As far as the position players, I’m very encouraged with what I’ve seen. I like the talent level, I like the enthusiasm, and I’m very excited about this summer and about the ballclub that we have. Of course, there will always be changes over the course of the season, but starting out with, I really like what we have, and I’m confident that these guys are going to work hard and that we’re going to provide an awesome product on the field and in the community. The Bristol Blues organization is first-class, and I’m thankful to be a part of it. Very excited about this summer. I think fans are really going to enjoy coming out and watching this ballclub, being a part of this awesome setting here in Muzzy Field.

We’ve got some versatility in all the players as well, which is always a bonus, having guys that play multiple positions and are interchangeable. As I told them, these first two to three weeks, I’m going to do my best to give everyone an opportunity to show what they can do. We’ll mix up the lineup and move guys around, and see how they respond. The guys that produce and really show out will get, obviously, the majority of the playing time, but everyone will play and everyone will get a fair chance to show what they can do. Our goal is to be the best ballclub we can be, come April 1 – I mean, August 1 – as we strive to win a championship. That’s our goal.

Q: Is it nice to [inaudible] that this is your birthday?

BL: It is, actually, and other than my wife and daughter being here in town with me, I can’t imagine spending it in a better way. I love this ballpark, I love everything about everyone I’ve met within the Blues organization, and I’m excited to be managing again, putting the uniform on and leading young men who are pursuing their goal and their dreams, much as I did many moons ago. It’s an honor and a privilege, and I’m very blessed. It’s an incredible day so far.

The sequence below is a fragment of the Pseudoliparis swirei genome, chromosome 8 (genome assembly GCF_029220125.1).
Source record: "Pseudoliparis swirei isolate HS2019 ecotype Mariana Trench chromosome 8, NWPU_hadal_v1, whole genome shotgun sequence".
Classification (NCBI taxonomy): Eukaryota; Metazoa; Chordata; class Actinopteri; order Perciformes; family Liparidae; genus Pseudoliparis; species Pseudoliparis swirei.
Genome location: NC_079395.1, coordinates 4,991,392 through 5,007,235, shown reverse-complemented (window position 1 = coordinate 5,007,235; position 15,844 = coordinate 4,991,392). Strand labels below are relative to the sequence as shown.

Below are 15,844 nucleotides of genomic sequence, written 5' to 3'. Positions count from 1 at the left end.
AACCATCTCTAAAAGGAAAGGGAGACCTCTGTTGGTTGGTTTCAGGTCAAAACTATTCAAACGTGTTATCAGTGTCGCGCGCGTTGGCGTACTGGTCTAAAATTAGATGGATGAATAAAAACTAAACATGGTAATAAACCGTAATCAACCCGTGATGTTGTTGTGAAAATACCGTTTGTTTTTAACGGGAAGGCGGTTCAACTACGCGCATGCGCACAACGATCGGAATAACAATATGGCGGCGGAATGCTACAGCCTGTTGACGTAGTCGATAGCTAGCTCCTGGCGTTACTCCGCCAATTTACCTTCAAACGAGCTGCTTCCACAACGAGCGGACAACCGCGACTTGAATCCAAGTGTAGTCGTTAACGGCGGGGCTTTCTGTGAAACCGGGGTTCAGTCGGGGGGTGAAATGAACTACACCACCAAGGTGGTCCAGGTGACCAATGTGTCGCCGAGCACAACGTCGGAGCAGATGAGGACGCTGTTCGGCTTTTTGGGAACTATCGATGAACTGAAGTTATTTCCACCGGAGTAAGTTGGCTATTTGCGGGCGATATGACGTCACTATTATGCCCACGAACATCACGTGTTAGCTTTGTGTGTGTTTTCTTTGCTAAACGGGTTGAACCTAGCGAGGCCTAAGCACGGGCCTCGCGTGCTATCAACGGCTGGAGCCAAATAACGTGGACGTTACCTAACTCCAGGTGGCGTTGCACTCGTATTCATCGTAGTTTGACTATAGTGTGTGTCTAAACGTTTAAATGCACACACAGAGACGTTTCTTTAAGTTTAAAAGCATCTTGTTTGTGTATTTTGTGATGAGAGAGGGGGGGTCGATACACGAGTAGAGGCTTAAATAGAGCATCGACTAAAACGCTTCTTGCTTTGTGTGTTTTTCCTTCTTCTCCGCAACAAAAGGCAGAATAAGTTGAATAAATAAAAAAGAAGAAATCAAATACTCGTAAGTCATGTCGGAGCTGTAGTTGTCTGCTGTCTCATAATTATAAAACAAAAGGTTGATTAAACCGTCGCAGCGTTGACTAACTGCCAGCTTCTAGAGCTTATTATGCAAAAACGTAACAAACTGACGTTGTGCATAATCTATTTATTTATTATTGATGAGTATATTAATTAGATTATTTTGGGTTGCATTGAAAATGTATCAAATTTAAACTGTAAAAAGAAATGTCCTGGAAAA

Q: You’ve been talking about the community. Do you have any idea how you’re going to be involved with the community in Bristol?

BL: Well, we’re open to anything, and as I told Rick Muntean, the general manager, who’s been here probably since October, maybe, he has had nothing but wonderful things to say about the community and the reception he’s received, and the Bristol Blues have been warmly welcomed here. We have all kinds of special nights planned and promotions and things of that nature, but I’ve been very demanding of our players to be very respectful and to encourage people they meet on a daily basis to come out and watch the Bristol Blues play. We’re willing to do anything to not only blend in in a community, but to help promote this community and to help encourage kids, not just in baseball but in all of their pursuits. I believe the Bristol Blues organization and ballclub are going to make a significant impact in this community this summer, and anything I can do to assure that and to assist in that, I’m willing to do and would love to do.

Q: What’s it like for you managing a brand-new team in an area that hasn’t had baseball in a while?

BL: Well, it’s a great opportunity to establish our brand and to make a mark in this community and provide wholesome family entertainment and what I want to label as “winning baseball.” We’re not going to win every game, but we’re going to play a brand of baseball that is exciting to watch and entertaining while being aggressive and holding nothing back. We want to win. Every day we put the uniform on, our goal is to win that game that day.